Looks aside, this is the kind of tuning we can get behind. The car may not exactly be pretty, but the Redline Time Attack Mazda 3’s 2.5-liter turbocharged MZR is putting out over 500 hp. To the wheels. That explains and makes up for the bone-through-the-nose front wing and shelf-type rear diffuser. It’s designed to run in the Redline Time Attack series’s Super Modified class wherein anything goes—in addition to the engine work-over, the car has been gutted, caged, and aerodynamicized. You can bet that all those tacked-on parts are functional, too, and necessary.

Mazda 3 Turbo Sedan

If ever there was a good looking Mazda 3 sedan, this is it. Subtle gray graphics over the white paint are supposed to mimic the Redline car’s paint scheme, which is itself an homage to the Le Mans–winning 1991 787B. The roof, mirror housings, grille, and fog-lamp surrounds are all gloss black. The taillights have been given an all-red treatment, which does a lot to clean up the sedan’s normally busy rear end.

And then there’s the engine: another 2.5-liter, this one breathed on by Tri-Point Engineering. A turbo kit supplies 10 psi of boost, bringing output to over 250 hp at the wheels—compare that to a crank-horsepower rating of 167 for the stock 2.5-liter and 263 for the Mazdaspeed 3’s turbo 2.3-liter. Front brakes and calipers come from a Speed 3, and the rears are off of a Mazda 5. The car also gets adjustable coil-overs and handsome 8- by 19-inch wheels.


First Drive: 2011 Mercedes-Benz CL63 AMG

2011 Mercedes-Benz CL63 AMG
2011 Mercedes-Benz CL63 AMG - Click above for high-res image gallery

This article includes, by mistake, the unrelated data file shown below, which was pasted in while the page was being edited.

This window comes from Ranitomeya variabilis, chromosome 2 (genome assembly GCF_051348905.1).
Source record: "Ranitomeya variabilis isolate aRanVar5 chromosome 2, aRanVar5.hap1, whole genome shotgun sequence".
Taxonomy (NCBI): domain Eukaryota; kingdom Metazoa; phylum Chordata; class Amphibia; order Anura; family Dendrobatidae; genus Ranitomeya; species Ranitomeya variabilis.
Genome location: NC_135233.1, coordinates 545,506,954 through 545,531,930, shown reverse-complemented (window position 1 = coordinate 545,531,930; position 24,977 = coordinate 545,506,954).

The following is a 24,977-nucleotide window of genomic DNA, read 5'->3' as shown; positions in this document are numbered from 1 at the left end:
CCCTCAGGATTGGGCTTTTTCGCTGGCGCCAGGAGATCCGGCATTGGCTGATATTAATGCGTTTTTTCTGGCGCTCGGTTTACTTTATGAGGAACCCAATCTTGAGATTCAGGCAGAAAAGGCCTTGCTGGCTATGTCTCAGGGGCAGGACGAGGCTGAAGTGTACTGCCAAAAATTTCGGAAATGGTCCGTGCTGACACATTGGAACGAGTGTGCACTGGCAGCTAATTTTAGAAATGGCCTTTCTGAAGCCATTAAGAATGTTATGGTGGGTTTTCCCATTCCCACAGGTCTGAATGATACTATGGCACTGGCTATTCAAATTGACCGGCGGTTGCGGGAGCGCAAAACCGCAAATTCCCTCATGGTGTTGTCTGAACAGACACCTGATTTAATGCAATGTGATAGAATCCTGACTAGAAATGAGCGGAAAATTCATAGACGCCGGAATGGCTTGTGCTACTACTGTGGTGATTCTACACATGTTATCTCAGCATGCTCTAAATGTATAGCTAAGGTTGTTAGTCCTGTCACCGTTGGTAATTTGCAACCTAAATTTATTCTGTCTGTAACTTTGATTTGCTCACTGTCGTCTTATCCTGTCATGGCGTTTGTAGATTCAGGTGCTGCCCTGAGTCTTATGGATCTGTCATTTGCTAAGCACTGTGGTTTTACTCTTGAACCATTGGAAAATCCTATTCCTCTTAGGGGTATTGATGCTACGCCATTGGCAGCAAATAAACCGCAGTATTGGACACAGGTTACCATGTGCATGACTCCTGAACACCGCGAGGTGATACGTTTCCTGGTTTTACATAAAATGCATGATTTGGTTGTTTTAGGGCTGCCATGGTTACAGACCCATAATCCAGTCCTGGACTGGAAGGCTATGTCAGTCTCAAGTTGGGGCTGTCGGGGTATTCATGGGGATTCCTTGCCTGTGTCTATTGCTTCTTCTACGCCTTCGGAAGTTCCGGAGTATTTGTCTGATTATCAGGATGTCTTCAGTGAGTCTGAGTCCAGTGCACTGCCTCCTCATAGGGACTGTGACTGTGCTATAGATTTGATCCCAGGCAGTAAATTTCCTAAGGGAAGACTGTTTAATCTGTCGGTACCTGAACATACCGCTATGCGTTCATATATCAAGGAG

Each Fall, Mother Nature puts on a spectacular display in many parts of the country. As winter approaches and days become shorter, there isn't enough sunlight for trees to support photosynthesis. Starved of their source for energy, the leaves on many variants lose their green chlorophyll and expose bright reds, yellows and purples - hues from glucose trapped in the drying foliage.

Upstate New York is unquestionably a spectacular venue for a driving introduction to the 2011 Mercedes-Benz CL63 AMG. Against a brilliantly painted backdrop, the facelifted full-size coupe, fitted with an all-new twin-turbocharged V8, is a near-perfect chariot for a tour of the Hudson Valley. The 536-horsepower rear-wheel-drive two-door, with its signature greenhouse sans B-pillars, offers an excellent view of the colorful canvas outside the glass. Whether gliding effortlessly down the turnpike, or rustling up a wake of fallen leaves on an autumn country road, the automaker's flagship in this rarified segment seems to have few peers.

What is it like to drive the blown CL63 AMG? Is the big coupe able to effectively balance performance with luxury and technology? Are there any other full-size two-door vehicles on the market for this low volume to compete with? Keep reading to find out...

Gallery: 2011 Mercedes-Benz CL63 AMG: First Drive

2011 Mercedes-Benz CL63 AMG2011 Mercedes-Benz CL63 AMG2011 Mercedes-Benz CL63 AMG2011 Mercedes-Benz CL63 AMG2011 Mercedes-Benz CL63 AMG